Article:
(Edmonton) Leading-edge virology research in the Faculty of Medicine & Dentistry received another major boost Thursday with a $5-million donation from international pharmaceutical giant GlaxoSmithKline Inc., a long-time industry partner of the University of Alberta.

The contribution – “the largest endowment we have made as a company in Canada to an academic institution” – is in recognition of the groundbreaking work and excellence of the virology team at the new Li Ka Shing Institute of Virology, and the U of A’s rising status as a world-class centre of research and teaching, said Paul Lucas, GlaxoSmithKline Canada president and CEO.

“I’ve been coming to Edmonton for 35 years and I have seen an unbelievable transformation in this university and the position it now takes in Canada’s university system,” Lucas said at a news conference also attended by Alberta Premier Ed Stelmach and U of A president Indira Samarasekera. “There’s lots to be proud of here.”

The faculty announced that the GSK Virology Research Support Endowment Fund will be used to help sustain the operations of the Li Ka Shing Institute, where more than two dozen researchers are studying how viruses infect cells and cause disease, how viral infections can be prevented and new ways to treat them.

Lucas called GSK’s contribution an investment in the “great science that’s being done here at the U of A and specifically the institute, and the researchers who are doing this great work… I really believe that this (viruses) is one of the areas that is going to be a real challenge to the human race and to health-care systems around the world, and we hope the work that’s being done here will transform the treatment and prevention of viral disease,” he said.

The pharmaceutical giant’s relationship with the faculty and university goes back 23 years. Lucas and internationally respected U of A hepatitis researcher Lorne Tyrrell each recalled the early days of discovery in the late 1980s when Tyrrell began work with GSK that led to the development of a landmark treatment for hepatitis B – a drug now helping millions around the globe. Then in the 1990s, GSK made a major contribution toward the construction of a Level 3 virology lab on campus, and provided funding for the GlaxoSmithKline Chair in Virology, held by Tyrrell, and the Glaxo Heritage Research Institute of Virology – which earlier this year became the Li Ka Shing Institute of Virology with Tyrrell as the institute director.

This latest gift is a tremendous vote of confidence from GlaxoSmithKline, said Philip Baker, dean of the faculty. “I firmly believe that we can only translate research – get it from the laboratory to the patient – by partnering with industry,” Baker said. “This money will continue to build a critical mass of expertise, second to none, of researchers discovering vaccines and treatments for some of the globe’s most devastating infectious diseases like hepatitis C and tuberculosis.”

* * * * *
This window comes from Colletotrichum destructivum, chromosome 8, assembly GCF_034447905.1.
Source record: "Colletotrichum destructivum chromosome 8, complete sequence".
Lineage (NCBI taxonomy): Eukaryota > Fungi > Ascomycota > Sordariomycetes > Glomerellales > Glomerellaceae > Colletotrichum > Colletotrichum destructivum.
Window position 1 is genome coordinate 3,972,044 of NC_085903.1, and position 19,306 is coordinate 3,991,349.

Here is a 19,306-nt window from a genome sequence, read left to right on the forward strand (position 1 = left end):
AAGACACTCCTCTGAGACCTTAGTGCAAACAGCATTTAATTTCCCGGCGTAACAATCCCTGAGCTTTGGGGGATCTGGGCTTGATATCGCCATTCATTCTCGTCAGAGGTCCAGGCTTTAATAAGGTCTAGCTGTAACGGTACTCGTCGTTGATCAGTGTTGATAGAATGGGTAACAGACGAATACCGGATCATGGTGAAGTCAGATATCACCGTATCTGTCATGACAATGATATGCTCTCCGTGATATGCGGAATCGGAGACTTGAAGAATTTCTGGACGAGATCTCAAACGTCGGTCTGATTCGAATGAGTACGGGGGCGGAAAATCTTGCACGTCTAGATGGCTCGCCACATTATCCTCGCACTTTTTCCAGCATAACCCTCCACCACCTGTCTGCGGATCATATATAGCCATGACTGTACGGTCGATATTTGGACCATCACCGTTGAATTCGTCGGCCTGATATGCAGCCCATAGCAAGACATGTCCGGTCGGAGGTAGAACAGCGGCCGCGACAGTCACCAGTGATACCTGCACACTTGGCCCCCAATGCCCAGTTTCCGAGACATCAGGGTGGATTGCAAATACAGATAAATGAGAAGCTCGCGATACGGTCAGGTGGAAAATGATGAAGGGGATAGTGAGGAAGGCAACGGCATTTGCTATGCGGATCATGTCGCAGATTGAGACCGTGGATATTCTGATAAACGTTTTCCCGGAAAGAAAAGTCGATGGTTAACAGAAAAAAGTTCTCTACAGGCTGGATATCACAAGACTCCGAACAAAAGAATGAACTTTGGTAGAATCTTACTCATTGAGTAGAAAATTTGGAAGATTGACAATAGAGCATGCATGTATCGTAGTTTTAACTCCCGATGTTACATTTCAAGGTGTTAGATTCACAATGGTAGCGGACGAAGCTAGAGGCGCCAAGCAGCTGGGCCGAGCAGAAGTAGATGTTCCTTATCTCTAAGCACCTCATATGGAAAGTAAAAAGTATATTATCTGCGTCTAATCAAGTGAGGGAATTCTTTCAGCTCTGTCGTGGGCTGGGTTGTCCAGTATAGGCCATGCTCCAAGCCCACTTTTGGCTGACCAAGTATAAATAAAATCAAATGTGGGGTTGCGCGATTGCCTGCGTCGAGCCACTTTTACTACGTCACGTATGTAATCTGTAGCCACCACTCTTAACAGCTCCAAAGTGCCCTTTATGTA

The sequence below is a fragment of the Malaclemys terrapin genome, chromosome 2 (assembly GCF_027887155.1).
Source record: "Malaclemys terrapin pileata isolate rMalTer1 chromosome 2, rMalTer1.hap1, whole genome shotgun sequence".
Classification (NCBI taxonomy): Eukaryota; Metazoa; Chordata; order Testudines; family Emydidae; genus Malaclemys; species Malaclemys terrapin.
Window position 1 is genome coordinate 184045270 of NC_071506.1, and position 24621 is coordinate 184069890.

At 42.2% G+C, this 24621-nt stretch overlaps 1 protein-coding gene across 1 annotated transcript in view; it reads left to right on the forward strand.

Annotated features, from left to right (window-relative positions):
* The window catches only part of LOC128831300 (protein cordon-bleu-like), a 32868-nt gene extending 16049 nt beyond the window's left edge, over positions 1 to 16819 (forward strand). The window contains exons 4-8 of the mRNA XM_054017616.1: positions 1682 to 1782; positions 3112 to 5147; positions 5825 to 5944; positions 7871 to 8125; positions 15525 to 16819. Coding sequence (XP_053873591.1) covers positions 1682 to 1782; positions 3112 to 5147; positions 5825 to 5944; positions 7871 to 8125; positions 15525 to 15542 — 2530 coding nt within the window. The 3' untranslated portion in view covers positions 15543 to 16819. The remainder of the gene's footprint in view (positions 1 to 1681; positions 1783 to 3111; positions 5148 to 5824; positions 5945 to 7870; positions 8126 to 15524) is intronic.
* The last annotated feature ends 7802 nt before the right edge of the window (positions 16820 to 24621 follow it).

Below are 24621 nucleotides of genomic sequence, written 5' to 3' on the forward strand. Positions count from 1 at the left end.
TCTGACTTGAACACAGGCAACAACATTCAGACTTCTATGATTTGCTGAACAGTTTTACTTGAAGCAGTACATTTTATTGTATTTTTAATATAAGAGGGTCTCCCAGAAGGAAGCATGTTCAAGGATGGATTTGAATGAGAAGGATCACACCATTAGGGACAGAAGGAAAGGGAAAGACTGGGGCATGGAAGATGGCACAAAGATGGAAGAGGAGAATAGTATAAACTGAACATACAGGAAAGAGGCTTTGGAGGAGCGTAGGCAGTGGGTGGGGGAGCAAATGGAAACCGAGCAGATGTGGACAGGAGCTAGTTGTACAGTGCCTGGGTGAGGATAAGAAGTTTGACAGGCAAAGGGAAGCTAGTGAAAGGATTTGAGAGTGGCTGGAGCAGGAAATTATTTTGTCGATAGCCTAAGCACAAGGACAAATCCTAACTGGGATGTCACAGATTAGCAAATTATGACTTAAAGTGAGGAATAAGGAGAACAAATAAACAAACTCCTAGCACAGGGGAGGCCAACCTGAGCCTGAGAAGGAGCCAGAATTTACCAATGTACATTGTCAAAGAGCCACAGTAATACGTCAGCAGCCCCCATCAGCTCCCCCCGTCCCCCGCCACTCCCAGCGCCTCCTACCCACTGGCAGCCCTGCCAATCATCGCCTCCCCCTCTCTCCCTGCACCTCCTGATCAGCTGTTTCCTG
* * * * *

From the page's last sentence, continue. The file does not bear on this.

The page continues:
Samarasekera said GSK’s support over the years has been instrumental in the development of the virology research programs, and enabled the university to leverage additional funding from agencies such as the former Alberta Heritage Fund for Medical Research, the Canadian Foundation for Innovation and Genome Canada.

“They (GSK) have transformed the learning and discovery experience of students and faculty,” she said. “They continue to enhance our ability to recruit major new talent and attract external funding that will propel this institution onto a whole new level. But, most of all, GSK’s gifts have and will continue to transform lives around the world.”

Had it not been for the pharmaceutical company’s initial investment, there would be no Li Ka Shing Institute of Virology today, university and faculty representatives stressed. Part of an international network of leading virology centres, it was established this year with funding from the federal and provincial governments – and a major gift ($28 million) last April from the Li Ka Shing (Canada) Foundation and double-matching funding ($52.5 million) from the Alberta government.

It also enabled the faculty to attract world-renowned clinical virologist Michael Houghton, who left the United States to join the institute. The faculty recruited Houghton through the Canada Excellence Research Chair (CERC) program, a federal initiative aimed at bringing the world’s best scientists to Canada. Houghton and his collaborators discovered the hepatitis C virus in 1989.

Lucas acknowledged the role of the Alberta government, saying the province has supported innovation by making “significant investments” and putting the right framework and policies in place. “We look forward to working with you to develop a vibrant life sciences cluster here in Alberta,” he said to the premier.

Alberta has a longstanding tradition of excellence in medical research, Stelmach said. “With our new Alberta Innovates (research funding) system and Campus Alberta institutions working together, the momentum is building.

“We are honoured by (GSK’s) significant contribution – and now we hear it’s the largest contribution – and also by the fact that you recognize the potential here at the University of Alberta,” the premier said. “Of the tens of thousands of medical faculties in the world, the University of Alberta is now in the top 50,” Stelmach also noted.

“We’re not only one step closer to another discovery in the field of virology, we’re also one giant step closer to moving to a knowledge-based economy in this province. Oil and gas will be with us for decades but we do have to position this province for the next generation and you have helped us immensely today.”

Tyrrell said the new GSK endowment will help pay for day-to-day operation of the institute, and maintain core laboratory facilities critical to virology and immunology research. This infrastructure allows U of A scientists to conduct internationally competitive research, he said.